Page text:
Sony Ericsson is reportedly building a gaming platform based on Android 3.0, the build code-named Gingerbread, for October. Engadget says the device is a gaming controller-mobile phone hybrid.
Sony Ericsson, maker of the Xperia
X10 Android handset
that is launching on AT&T's network Aug. 15, is building a gaming
platform based on Android.
Sony Ericsson did not respond to eWEEK's request for comment, but Engadget,
which broke the news, said the platform comprises a device running Google's
Android 3.0 operating system (code-named Gingerbread).
The controller is described as a phone with game controls in place of a
QWERTY keyboard. The gadget will have an elongated touch pad for analog
controls, along with standard PSP buttons and shoulder buttons.
The phone has a 3.7 inch to 4.1 inch screen with WVGA or better resolution,
possibly a 5 megapixel camera and potentially a 1GHz Snapdragon processor.
Engadget said in addition to Android 3.0 there will be a new area of the
Android Market specifically for games running on this device. Titles created
for the Sony device might be ported to other Android phones capable of
"Games will be graphically in the range of PSX or PSP games, meaning
true 3D gaming is headed to Android," Engadget noted.
"Titles currently being shown off seem to be focused around some older
PSX as well as new PSP offerings, with God of War, Call of Duty: Modern
Warfare and LittleBigPlanet possibly on tap, and future plans for
titles which incorporate augmented reality features."
In embracing Android for phones and gaming, Gartner analyst Ken Dulaney told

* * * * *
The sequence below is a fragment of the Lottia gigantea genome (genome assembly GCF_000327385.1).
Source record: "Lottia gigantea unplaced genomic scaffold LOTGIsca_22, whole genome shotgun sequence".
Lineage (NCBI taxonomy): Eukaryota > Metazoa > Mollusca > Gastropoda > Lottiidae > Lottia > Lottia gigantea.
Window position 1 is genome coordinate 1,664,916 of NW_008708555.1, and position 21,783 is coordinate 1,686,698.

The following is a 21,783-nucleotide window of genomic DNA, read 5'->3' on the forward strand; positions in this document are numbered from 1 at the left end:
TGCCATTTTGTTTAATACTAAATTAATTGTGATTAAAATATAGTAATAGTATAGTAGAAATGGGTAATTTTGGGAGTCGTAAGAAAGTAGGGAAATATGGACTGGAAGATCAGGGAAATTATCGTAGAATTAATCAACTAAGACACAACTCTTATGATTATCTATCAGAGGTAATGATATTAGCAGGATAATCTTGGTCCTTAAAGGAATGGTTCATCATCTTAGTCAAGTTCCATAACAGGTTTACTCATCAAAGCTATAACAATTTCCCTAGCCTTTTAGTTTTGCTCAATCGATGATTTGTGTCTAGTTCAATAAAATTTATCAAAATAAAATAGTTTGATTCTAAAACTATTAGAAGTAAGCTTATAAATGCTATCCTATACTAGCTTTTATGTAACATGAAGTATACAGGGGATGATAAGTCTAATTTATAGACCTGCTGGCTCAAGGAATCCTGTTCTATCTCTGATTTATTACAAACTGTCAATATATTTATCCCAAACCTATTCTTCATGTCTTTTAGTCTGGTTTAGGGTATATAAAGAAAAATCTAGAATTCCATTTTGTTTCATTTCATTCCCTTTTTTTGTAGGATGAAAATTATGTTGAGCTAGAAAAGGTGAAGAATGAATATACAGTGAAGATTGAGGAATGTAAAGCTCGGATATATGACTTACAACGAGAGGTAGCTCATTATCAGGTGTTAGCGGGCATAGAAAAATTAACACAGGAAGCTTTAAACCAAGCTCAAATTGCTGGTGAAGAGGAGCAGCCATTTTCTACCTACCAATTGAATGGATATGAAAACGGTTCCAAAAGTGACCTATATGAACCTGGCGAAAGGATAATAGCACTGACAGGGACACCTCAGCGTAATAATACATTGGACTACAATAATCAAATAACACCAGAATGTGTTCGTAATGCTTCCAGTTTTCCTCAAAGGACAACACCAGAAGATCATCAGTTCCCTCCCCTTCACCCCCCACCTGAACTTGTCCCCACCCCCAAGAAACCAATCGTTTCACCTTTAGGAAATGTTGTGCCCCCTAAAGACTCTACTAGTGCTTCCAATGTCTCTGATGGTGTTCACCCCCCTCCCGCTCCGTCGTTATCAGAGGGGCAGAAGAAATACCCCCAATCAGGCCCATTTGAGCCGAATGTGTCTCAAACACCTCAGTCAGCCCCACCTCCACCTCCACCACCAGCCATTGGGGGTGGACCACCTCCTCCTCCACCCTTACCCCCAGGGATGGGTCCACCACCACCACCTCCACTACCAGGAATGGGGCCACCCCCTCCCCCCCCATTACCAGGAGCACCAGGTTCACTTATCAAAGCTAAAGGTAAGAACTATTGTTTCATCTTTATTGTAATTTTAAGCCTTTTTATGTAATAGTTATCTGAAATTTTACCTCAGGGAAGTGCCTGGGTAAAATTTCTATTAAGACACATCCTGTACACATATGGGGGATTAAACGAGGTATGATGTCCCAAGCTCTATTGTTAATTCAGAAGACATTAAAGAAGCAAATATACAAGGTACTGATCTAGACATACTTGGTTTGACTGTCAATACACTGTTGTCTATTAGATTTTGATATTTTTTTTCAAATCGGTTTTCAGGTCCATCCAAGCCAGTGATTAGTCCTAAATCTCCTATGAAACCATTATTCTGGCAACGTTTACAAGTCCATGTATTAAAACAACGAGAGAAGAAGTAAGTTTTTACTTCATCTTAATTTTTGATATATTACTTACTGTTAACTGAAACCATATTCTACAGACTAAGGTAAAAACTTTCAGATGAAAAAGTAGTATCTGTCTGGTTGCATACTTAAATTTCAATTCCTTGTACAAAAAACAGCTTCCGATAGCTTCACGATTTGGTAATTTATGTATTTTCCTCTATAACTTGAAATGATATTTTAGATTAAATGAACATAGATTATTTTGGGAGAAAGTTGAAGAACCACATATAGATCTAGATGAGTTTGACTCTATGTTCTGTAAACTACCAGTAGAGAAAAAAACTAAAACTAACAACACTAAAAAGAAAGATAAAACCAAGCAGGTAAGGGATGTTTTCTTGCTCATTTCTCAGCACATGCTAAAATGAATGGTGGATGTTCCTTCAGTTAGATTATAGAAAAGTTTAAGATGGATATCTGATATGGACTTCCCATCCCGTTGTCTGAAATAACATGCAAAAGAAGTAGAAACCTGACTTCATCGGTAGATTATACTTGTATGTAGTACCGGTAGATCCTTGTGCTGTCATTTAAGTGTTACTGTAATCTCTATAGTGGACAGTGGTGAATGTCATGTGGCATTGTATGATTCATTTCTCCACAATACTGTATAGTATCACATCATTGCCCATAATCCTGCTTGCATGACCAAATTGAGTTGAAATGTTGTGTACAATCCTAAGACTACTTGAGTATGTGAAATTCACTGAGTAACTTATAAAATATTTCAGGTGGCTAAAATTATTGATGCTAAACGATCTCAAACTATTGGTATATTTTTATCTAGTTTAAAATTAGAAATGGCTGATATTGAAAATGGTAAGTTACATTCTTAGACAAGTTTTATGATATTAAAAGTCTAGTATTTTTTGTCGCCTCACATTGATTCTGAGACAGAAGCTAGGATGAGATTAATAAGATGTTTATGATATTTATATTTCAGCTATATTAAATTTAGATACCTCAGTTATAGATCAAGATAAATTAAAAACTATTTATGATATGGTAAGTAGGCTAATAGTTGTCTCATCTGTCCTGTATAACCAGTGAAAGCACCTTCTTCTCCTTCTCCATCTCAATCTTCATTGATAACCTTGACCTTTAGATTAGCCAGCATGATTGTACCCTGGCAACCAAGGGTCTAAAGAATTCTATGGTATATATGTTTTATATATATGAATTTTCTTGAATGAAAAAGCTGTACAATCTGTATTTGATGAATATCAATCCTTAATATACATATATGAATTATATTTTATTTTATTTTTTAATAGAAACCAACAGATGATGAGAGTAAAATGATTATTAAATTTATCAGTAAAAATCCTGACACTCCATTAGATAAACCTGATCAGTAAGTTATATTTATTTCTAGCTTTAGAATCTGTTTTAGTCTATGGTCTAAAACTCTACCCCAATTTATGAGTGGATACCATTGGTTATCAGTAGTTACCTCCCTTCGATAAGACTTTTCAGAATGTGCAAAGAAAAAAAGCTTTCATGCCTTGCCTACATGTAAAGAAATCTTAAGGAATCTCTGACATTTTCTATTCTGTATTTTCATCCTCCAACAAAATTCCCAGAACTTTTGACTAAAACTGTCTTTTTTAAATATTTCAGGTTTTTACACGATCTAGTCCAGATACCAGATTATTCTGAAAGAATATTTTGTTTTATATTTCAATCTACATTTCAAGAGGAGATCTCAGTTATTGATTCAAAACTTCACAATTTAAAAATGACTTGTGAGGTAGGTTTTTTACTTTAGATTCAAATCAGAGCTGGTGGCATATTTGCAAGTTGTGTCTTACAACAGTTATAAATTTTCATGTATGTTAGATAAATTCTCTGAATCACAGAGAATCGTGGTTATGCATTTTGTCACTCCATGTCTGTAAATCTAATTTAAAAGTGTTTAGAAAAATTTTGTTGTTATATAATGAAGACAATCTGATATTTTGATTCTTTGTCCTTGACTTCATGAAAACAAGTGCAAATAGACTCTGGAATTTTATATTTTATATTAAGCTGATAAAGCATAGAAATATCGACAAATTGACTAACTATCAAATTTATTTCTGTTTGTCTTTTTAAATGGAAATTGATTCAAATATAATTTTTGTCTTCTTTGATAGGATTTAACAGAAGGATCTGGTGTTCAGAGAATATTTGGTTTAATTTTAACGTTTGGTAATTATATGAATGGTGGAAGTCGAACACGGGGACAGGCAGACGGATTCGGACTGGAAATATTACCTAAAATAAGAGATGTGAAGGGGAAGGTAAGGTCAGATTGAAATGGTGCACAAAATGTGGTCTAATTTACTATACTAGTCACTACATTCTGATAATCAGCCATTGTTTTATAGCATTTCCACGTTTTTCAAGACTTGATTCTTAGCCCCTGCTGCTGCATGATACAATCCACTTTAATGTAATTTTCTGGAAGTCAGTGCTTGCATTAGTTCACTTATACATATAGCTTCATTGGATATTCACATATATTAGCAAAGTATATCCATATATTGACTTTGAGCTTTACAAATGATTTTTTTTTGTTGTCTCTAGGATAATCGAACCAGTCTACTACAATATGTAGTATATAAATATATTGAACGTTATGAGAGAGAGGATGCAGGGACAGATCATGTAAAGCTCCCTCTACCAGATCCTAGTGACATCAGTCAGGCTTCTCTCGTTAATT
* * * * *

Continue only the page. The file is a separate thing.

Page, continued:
eWEEK that Sony could be taking a page from Apple's playbook, as the iPod Touch
gaming device and iPhone share the same operating system.
Sony's device could come as early as October, though this is a stretch for
eWEEK to believe. October is only a couple months away and there is a lot that
isn't known about the device. In fact, most of what Engadget reported seems
malleable or speculative.
What has been well carved out is Android's reputation as a mobile platform
for communications and entertainment devices for consumers. Android is running
on about 70 handsets and Android 2.1 will be the basis for Google TV in fall
Google itself is said to be getting more involved with online gaming, adding
a big, "Why not?" to Engadget's suggestion that Sony Ericsson and
Google are working on the Sony gaming phone together.
Google recognizes the rising popularity of games
on the Internet and if it can somehow get
people gaming on Android that will open up more opportunities to put ads in
front of its users.
Indeed, Google invested $100 Million in Zynga
to build Google Games as
part of an alleged social network,
and recently acquired social widget maker Slide
for $228 million.